Timaru [NZ] Herald, 20 December 1913: p. 4
Mrs Daffodil’s Aide-memoire: Mrs Daffodil would note that although slippers do appear on the list, gentlemen rightly recoil from those beaded, Berlin-wool-work horrors young ladies inflict upon them.
Let us hear from a candid gentleman who enumerates the many useless gifts he has received over the years and frankly states what he wants:
A Christmas Letter.
From the Christmas Peck.
Pray remember when you’re making up the list of your presents for December (unless I am to be missed) that I’ve slippers, picture brackets, smoking sets of various types, half a dozen smoking jackets, thirty-seven meerschaum pipes, twenty patent “kid glove menders,” collar boxes by the score, of embroidered silk suspenders forty-eleven pairs or more! That each year since I was twenty I’ve received a paper weight, have penwipers, ink stand plenty, paper cutters—twenty-eight. That I’ve Browning and Longfellow by the hundreds—every kind; Shakespeare—black and blue and yellow; Milton till I’m nearly blind!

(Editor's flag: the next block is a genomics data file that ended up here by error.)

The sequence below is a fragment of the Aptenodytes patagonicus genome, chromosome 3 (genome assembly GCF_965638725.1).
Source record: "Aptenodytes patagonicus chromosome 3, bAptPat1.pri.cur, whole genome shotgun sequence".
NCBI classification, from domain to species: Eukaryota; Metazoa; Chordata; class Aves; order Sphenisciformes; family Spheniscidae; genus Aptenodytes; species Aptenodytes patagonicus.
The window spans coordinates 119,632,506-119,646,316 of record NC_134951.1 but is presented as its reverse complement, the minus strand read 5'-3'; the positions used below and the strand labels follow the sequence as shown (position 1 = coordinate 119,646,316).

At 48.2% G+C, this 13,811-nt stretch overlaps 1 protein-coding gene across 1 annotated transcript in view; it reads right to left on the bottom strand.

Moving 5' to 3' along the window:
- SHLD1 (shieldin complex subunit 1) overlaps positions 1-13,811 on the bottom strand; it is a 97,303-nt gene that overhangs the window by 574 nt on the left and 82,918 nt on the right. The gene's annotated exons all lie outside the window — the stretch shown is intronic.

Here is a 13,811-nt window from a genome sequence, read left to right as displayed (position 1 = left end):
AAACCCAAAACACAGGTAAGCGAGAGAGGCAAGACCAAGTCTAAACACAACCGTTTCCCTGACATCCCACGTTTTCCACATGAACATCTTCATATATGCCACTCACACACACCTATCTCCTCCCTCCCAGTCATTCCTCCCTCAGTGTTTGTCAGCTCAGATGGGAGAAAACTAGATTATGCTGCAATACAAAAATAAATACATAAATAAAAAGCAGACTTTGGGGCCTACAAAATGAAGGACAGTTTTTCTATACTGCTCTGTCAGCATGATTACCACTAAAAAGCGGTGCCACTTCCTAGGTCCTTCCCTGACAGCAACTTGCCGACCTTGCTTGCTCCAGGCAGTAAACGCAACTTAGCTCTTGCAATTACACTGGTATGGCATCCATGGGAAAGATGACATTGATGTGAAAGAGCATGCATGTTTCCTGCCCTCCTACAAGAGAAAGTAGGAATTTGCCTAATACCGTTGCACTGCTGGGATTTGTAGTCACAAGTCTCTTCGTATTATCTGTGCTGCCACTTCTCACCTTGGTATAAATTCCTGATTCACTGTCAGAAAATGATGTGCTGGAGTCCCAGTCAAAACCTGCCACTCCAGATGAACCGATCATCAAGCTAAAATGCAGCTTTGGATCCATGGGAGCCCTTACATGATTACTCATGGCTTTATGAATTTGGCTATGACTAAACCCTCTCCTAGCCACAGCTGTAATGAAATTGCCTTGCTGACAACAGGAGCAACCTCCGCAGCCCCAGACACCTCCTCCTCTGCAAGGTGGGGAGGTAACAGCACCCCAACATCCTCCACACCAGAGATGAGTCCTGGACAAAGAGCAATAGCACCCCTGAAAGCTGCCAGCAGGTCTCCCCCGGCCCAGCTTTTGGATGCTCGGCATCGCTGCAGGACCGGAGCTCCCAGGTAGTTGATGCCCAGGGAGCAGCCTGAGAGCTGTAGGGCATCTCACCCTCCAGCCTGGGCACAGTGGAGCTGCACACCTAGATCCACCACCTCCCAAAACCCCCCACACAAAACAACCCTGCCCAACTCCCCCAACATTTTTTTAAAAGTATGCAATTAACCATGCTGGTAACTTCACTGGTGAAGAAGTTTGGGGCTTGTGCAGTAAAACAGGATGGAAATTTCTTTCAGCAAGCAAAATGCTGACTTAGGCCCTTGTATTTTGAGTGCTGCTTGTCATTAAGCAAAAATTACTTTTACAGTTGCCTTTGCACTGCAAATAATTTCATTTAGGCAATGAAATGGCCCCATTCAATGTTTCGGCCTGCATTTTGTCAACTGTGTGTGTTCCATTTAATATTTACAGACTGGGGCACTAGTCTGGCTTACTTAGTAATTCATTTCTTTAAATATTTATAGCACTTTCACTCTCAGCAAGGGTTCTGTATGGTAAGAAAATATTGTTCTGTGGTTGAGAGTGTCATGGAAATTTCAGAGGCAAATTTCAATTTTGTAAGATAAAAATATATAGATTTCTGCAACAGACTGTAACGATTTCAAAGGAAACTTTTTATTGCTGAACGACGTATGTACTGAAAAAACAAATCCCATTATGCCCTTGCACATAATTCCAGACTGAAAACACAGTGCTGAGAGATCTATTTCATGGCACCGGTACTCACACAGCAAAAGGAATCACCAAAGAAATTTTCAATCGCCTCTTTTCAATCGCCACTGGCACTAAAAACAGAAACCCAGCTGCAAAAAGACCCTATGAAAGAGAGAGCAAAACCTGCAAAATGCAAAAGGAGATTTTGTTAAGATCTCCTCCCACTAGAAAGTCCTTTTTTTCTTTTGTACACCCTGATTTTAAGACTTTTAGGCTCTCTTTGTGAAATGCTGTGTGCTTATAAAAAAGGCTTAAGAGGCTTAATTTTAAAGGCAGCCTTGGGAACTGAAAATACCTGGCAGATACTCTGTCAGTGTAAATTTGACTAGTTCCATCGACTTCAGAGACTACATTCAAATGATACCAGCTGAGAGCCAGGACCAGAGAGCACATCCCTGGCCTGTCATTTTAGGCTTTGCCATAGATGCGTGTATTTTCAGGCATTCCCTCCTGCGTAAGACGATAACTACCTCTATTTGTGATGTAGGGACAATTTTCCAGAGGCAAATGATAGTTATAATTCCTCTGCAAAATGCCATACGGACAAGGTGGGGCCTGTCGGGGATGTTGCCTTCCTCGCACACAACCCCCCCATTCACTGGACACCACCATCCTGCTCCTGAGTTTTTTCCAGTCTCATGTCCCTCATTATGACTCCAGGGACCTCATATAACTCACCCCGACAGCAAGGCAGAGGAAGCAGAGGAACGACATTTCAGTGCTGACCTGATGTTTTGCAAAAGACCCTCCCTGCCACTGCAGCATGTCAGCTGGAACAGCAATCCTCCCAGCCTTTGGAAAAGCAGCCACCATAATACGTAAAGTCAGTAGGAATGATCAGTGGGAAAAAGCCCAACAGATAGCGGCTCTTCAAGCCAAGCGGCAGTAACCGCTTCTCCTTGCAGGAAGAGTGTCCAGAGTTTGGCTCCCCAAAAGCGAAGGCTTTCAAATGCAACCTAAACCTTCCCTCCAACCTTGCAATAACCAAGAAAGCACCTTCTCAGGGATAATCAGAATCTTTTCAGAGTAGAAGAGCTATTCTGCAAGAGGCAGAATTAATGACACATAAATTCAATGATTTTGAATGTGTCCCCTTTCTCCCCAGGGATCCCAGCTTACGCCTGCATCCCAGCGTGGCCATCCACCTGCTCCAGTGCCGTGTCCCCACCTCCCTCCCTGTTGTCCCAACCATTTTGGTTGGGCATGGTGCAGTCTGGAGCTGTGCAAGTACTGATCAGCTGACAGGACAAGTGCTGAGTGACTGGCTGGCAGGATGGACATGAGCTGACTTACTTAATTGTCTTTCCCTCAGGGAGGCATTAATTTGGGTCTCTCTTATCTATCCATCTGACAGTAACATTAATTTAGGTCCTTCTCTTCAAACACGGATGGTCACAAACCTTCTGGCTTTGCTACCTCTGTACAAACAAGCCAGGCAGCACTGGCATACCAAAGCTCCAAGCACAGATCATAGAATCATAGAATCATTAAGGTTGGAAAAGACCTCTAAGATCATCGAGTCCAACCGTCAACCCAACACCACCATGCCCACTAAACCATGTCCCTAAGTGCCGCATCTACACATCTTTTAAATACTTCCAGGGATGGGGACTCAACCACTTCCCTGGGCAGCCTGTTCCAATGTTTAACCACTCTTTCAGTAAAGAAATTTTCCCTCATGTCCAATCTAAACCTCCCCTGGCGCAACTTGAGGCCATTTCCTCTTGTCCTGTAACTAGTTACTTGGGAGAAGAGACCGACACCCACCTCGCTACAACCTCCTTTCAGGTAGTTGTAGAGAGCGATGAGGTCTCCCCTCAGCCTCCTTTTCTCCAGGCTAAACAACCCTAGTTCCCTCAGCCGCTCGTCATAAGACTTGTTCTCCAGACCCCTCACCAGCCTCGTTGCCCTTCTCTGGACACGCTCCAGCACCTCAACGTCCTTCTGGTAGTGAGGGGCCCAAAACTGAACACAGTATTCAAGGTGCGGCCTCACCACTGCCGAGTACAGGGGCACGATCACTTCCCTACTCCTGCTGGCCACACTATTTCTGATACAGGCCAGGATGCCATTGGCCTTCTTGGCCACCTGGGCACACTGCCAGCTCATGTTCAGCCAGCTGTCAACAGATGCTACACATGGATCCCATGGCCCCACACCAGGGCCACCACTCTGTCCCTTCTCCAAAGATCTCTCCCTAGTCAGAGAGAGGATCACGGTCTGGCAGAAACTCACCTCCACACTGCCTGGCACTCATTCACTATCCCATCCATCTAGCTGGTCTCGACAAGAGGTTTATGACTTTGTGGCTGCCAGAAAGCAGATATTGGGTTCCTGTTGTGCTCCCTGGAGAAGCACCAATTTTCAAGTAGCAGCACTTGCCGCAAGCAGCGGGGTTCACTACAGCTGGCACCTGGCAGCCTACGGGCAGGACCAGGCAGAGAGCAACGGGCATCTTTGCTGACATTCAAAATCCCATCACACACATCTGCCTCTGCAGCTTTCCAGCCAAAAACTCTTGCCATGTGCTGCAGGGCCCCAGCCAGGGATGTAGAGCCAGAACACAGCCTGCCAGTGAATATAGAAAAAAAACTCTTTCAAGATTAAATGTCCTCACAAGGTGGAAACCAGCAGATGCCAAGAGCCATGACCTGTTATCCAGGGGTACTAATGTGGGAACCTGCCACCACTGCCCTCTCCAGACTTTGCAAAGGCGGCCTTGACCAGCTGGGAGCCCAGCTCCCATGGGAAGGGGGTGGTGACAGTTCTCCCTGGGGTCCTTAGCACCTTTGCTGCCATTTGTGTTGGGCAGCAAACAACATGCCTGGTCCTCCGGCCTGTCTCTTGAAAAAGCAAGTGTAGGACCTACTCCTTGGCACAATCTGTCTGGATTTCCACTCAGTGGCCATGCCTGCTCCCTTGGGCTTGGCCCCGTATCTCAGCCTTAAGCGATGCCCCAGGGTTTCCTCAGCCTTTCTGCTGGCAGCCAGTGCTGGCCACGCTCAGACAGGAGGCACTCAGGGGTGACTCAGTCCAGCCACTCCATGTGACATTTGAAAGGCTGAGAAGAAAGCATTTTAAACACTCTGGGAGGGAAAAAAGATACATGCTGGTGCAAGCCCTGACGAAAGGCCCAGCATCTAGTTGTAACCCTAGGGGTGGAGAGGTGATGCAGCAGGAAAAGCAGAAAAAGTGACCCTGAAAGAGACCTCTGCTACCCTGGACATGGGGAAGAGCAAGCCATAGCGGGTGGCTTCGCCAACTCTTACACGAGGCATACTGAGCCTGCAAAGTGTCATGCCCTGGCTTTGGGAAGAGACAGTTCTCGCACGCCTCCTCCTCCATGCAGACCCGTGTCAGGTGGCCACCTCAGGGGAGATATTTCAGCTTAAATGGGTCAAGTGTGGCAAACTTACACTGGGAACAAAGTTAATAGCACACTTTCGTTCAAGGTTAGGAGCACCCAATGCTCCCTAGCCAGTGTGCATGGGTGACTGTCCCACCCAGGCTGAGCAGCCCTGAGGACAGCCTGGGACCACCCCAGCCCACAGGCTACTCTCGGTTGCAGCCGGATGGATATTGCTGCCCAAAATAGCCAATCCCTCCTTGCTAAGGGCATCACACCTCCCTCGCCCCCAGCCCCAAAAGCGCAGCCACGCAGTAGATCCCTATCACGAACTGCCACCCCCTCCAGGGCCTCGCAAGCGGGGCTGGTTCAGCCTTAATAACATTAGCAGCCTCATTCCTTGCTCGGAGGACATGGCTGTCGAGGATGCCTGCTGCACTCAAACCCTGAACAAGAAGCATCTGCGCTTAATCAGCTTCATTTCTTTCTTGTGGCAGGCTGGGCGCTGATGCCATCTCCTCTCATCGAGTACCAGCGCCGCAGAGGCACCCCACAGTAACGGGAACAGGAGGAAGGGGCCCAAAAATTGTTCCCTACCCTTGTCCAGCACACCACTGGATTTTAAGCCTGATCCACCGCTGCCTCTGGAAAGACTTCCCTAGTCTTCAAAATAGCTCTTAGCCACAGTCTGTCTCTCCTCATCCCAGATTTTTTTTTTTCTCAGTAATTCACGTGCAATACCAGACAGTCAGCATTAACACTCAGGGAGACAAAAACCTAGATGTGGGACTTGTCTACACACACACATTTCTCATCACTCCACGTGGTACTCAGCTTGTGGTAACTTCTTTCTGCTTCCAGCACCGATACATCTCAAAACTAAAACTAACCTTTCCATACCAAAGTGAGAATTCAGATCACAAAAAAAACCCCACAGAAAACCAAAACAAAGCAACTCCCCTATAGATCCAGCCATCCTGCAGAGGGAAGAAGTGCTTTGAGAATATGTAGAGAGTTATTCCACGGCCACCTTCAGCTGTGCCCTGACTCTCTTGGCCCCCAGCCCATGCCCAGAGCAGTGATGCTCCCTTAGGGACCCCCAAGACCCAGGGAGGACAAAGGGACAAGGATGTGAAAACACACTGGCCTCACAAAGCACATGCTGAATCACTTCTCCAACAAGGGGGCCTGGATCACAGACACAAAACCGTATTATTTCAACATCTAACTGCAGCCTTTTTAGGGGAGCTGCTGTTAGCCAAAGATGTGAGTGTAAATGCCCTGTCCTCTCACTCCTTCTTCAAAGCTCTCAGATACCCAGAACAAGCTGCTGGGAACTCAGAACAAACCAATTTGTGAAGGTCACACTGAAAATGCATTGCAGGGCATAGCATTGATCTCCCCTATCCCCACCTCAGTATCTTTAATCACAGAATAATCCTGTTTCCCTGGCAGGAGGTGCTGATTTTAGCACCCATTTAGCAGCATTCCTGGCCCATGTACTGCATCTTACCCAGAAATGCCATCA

So there’s just one present only that I’m wanting in this year of my bachelorship so lonely—that’s yourself, my Phyllis dear.
Evening Star [Washington DC] 25 December 1897: p. 15
Mrs Daffodil invites you to join her on the curiously named “Face-book,” where you will find a feast of fashion hints, fads and fancies, and historical anecdotes
You may read about a sentimental succubus, a vengeful seamstress’s ghost, Victorian mourning gone horribly wrong, and, of course, Mrs Daffodil’s efficient tidying up after a distasteful decapitation in A Spot of Bother: Four Macabre Tales.